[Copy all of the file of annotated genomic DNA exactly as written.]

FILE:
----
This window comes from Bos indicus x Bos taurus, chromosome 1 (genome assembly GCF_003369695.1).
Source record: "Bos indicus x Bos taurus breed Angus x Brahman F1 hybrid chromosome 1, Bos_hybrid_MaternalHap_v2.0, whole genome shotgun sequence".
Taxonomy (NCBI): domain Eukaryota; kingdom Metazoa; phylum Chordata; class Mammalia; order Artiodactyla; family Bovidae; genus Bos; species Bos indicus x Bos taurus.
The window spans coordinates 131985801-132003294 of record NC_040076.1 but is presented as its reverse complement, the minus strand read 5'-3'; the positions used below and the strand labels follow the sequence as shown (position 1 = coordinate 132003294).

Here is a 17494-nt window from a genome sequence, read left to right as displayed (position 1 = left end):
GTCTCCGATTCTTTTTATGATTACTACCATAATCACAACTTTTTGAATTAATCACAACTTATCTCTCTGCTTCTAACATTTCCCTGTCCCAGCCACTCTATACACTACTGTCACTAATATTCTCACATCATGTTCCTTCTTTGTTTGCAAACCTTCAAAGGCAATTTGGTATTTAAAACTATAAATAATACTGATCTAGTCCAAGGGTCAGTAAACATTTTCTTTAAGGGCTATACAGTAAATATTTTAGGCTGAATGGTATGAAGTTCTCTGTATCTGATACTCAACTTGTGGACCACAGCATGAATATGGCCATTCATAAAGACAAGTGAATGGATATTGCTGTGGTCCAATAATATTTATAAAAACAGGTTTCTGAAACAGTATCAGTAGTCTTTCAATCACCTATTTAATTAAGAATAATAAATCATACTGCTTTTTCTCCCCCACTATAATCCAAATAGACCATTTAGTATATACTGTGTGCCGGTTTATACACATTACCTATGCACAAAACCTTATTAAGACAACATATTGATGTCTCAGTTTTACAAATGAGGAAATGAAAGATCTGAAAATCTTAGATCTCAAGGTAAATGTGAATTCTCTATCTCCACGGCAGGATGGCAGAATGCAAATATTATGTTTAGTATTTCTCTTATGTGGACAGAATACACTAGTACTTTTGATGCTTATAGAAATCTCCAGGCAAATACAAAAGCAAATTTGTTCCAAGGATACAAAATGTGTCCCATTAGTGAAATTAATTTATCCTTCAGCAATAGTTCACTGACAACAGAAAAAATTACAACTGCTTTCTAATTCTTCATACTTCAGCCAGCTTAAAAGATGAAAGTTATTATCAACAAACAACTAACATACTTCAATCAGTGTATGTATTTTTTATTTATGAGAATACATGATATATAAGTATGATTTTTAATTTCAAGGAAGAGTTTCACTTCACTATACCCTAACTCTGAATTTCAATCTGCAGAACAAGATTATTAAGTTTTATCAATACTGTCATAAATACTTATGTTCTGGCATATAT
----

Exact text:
This window comes from Bos indicus x Bos taurus, chromosome 1 (genome assembly GCF_003369695.1).
Source record: "Bos indicus x Bos taurus breed Angus x Brahman F1 hybrid chromosome 1, Bos_hybrid_MaternalHap_v2.0, whole genome shotgun sequence".
Taxonomy (NCBI): domain Eukaryota; kingdom Metazoa; phylum Chordata; class Mammalia; order Artiodactyla; family Bovidae; genus Bos; species Bos indicus x Bos taurus.
The window spans coordinates 131985801-132003294 of record NC_040076.1 but is presented as its reverse complement, the minus strand read 5'-3'; the positions used below and the strand labels follow the sequence as shown (position 1 = coordinate 132003294).

Here is a 17494-nt window from a genome sequence, read left to right as displayed (position 1 = left end):
GTCTCCGATTCTTTTTATGATTACTACCATAATCACAACTTTTTGAATTAATCACAACTTATCTCTCTGCTTCTAACATTTCCCTGTCCCAGCCACTCTATACACTACTGTCACTAATATTCTCACATCATGTTCCTTCTTTGTTTGCAAACCTTCAAAGGCAATTTGGTATTTAAAACTATAAATAATACTGATCTAGTCCAAGGGTCAGTAAACATTTTCTTTAAGGGCTATACAGTAAATATTTTAGGCTGAATGGTATGAAGTTCTCTGTATCTGATACTCAACTTGTGGACCACAGCATGAATATGGCCATTCATAAAGACAAGTGAATGGATATTGCTGTGGTCCAATAATATTTATAAAAACAGGTTTCTGAAACAGTATCAGTAGTCTTTCAATCACCTATTTAATTAAGAATAATAAATCATACTGCTTTTTCTCCCCCACTATAATCCAAATAGACCATTTAGTATATACTGTGTGCCGGTTTATACACATTACCTATGCACAAAACCTTATTAAGACAACATATTGATGTCTCAGTTTTACAAATGAGGAAATGAAAGATCTGAAAATCTTAGATCTCAAGGTAAATGTGAATTCTCTATCTCCACGGCAGGATGGCAGAATGCAAATATTATGTTTAGTATTTCTCTTATGTGGACAGAATACACTAGTACTTTTGATGCTTATAGAAATCTCCAGGCAAATACAAAAGCAAATTTGTTCCAAGGATACAAAATGTGTCCCATTAGTGAAATTAATTTATCCTTCAGCAATAGTTCACTGACAACAGAAAAAATTACAACTGCTTTCTAATTCTTCATACTTCAGCCAGCTTAAAAGATGAAAGTTATTATCAACAAACAACTAACATACTTCAATCAGTGTATGTATTTTTTATTTATGAGAATACATGATATATAAGTATGATTTTTAATTTCAAGGAAGAGTTTCACTTCACTATACCCTAACTCTGAATTTCAATCTGCAGAACAAGATTATTAAGTTTTATCAATACTGTCATAAATACTTATGTTCTGGCATATAT